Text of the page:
21 Rodrigo Asturias, La verdadera magnitud del racismo, (ORPA, 1978). Asturias argues against a binary classification of society, writing while living in clandestinity. Rodrigo Asturias is also known as Gaspar Ilom, commander and founder of ORPA (Organización del Pueblo en Armas).
22 Labor as defined in “Athens: Labor, City and Architecture. Towards a Common Architectural Language,” a collective research-based studio led by Pier Vittorio Aureli and Elia Zenghelis, in collaboration with Maria S. Giudici and Platon Issaias and with the participation of Juan Carlos Aristizábal, Hyun Soo Kim, Ivan Nasution, Davide Sacconi, Roberto Soundy, Yuichi Watanabe, Ji Hyun Woo, and Lingxiao Zhang at the Berlage Institute in Rotterdam (2010-2011).
23 A neoliberal phenomenon, the maquila is an export-based manufacturing operations site in a free trade zone.
24 Hannah Arendt, The Human Condition (Chicago: The University of Chicago Press, 1958), 7. In referring to the Greek polis, Arendt identified clearly separated spheres: the agora as the space of the political, and the oikia as the space of labor reproduction.
25 Karl Marx, Capital, vol. I [1867], trans. Ben Fowkes (London: Penguin Books, 1990), 270. Labor-power is conceived as capabilities, something that does not exist as a tangible form of production. It is a generic and undetermined potential: the human faculty itself.
26 Karl Marx, Grundrisse [1858] (London: Penguin Books, 1974), 706. According to Marx, in a capitalist society the development of the general intellect manifests in the control of the social life process, effectively subsuming labor to capital.
27 Paolo Virno, A Grammar of the Multitude (Los Angeles: Semiotext[e], 2004), 82-3. According to Virno, when production’s potential is exchanged as a commodity, it is no longer possible to distinguish it from the subject’s life itself. The main mode of production has shifted from the production of goods to the production of knowledge, or immaterial work, where the most fundamental and generic human faculties—such as speaking and thinking—are at the core of contemporary production.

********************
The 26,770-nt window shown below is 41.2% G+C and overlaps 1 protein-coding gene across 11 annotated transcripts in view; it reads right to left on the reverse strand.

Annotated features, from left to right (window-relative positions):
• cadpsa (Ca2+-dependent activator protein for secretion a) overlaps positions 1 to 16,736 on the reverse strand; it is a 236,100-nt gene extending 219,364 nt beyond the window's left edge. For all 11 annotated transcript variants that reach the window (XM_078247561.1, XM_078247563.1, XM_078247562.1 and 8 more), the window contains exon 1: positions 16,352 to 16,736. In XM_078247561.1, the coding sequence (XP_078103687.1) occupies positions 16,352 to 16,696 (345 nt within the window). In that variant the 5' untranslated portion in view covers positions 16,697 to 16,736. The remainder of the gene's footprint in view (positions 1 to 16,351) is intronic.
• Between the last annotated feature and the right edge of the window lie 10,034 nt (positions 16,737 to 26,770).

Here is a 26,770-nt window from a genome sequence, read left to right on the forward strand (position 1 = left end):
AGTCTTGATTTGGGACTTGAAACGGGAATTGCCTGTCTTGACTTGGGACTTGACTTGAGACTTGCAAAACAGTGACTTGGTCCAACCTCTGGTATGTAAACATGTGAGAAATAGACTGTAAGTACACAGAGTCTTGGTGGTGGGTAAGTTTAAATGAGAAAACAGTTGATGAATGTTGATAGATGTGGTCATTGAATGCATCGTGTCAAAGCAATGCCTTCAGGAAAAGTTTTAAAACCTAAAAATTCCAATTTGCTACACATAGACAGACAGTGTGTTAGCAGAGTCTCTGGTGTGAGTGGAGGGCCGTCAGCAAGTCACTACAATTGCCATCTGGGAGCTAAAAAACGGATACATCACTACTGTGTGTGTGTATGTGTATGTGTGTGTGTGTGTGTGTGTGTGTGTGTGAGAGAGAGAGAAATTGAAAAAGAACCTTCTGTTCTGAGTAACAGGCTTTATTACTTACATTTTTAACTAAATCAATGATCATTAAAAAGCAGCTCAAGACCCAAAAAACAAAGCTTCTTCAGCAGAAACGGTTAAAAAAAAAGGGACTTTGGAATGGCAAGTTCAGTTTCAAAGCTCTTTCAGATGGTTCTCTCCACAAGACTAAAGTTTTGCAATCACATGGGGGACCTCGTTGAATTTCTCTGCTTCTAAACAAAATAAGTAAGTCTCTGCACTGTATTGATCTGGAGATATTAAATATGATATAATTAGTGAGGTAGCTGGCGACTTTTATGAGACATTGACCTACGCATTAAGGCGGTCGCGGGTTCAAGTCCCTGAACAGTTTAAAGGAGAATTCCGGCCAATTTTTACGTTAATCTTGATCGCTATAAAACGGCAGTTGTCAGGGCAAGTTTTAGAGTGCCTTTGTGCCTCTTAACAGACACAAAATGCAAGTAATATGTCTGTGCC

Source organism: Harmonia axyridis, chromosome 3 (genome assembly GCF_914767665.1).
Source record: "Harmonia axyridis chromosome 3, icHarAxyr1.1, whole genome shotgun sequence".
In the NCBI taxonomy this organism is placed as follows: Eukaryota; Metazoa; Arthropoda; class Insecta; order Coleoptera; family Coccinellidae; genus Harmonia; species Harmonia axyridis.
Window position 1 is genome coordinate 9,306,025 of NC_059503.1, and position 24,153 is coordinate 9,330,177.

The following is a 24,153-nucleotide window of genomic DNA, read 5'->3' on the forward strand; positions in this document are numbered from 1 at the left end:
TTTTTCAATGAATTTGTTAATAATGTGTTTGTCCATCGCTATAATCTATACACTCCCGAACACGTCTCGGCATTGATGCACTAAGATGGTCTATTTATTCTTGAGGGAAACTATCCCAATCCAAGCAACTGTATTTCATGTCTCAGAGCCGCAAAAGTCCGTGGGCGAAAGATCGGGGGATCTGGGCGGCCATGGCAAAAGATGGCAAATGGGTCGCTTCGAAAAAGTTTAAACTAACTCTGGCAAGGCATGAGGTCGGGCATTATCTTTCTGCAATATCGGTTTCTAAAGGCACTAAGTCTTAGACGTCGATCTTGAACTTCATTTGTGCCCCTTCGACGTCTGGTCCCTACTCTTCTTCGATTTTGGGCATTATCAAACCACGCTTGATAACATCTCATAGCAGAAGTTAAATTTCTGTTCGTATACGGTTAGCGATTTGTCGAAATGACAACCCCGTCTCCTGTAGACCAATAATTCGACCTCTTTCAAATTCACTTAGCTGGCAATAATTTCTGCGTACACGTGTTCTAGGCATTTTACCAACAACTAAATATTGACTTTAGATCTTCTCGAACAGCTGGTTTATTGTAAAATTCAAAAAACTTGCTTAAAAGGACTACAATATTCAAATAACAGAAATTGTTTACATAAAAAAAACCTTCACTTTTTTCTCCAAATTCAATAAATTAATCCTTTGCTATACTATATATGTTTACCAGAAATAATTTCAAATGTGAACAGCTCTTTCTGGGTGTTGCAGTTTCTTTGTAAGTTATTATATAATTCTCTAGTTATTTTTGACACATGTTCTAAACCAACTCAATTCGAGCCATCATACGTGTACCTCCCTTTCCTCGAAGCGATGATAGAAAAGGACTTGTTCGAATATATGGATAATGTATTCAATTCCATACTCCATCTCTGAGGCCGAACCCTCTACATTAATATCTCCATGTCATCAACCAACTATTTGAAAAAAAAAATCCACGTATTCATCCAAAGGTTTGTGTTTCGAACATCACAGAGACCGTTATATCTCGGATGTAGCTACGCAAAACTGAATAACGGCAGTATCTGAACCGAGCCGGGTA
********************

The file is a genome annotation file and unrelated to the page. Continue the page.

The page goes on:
28 The generic, a fundamental category of the post-Fordist city, as proposed in “Athens: Labor, City and Architecture. Towards a Common Architectural Language,” Berlage Institute, Rotterdam (2010-2011). See note 21.
29 Byron Mármol and Posconflicto Laboratory, “More about less and less about more” video portraits, 2012. The production of the videos became instrumental in the debate on rethinking the Guatemalan post-conflict political subject.
30 Ludwig Hilberseimer, Metropolisarchitecture and Selected Essays, trans. Richard Anderson (New York: GSAPP Books, 2012), 270. In his lucid and realist analysis of the capitalist city, Hilberseimer is keen to understand that the overall organization of the city is dependent on the organization of the single unit or cell.
31 Manfredo Tafuri, “Toward a Critique of Architectural Ideology,” in Architecture Theory Since 1968, trans. Stephen Sartarelli; ed. K. Michael Hays, (Cambridge: The MIT Press, 1998), 21. To Tafuri, Hilberseimer’s cell or type allows it to be analyzed in its abstraction and resolved as a foundational structure in a production program.
32 Pier Vittorio Aureli, “In Hilberseimer’s Footsteps,” in Metropolisarchitecture and Selected Essays, Ludwig Hilberseimer, trans. Richard Anderson (New York: GSAPP Books, 2012), 334.